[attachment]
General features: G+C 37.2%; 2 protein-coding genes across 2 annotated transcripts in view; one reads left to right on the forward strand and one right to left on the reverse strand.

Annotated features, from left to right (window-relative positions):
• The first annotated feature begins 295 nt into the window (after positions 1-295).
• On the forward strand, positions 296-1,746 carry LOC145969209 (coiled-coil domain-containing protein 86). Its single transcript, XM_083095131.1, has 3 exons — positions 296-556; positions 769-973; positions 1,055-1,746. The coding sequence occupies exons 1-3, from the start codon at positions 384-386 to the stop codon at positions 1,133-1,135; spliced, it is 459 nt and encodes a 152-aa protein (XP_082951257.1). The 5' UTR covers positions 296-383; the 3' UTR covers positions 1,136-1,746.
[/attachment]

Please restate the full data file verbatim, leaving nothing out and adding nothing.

General features: G+C 37.2%; 2 protein-coding genes across 2 annotated transcripts in view; one reads left to right on the forward strand and one right to left on the reverse strand.

Annotated features, from left to right (window-relative positions):
• The first annotated feature begins 295 nt into the window (after positions 1-295).
• On the forward strand, positions 296-1,746 carry LOC145969209 (coiled-coil domain-containing protein 86). Its single transcript, XM_083095131.1, has 3 exons — positions 296-556; positions 769-973; positions 1,055-1,746. The coding sequence occupies exons 1-3, from the start codon at positions 384-386 to the stop codon at positions 1,133-1,135; spliced, it is 459 nt and encodes a 152-aa protein (XP_082951257.1). The 5' UTR covers positions 296-383; the 3' UTR covers positions 1,136-1,746.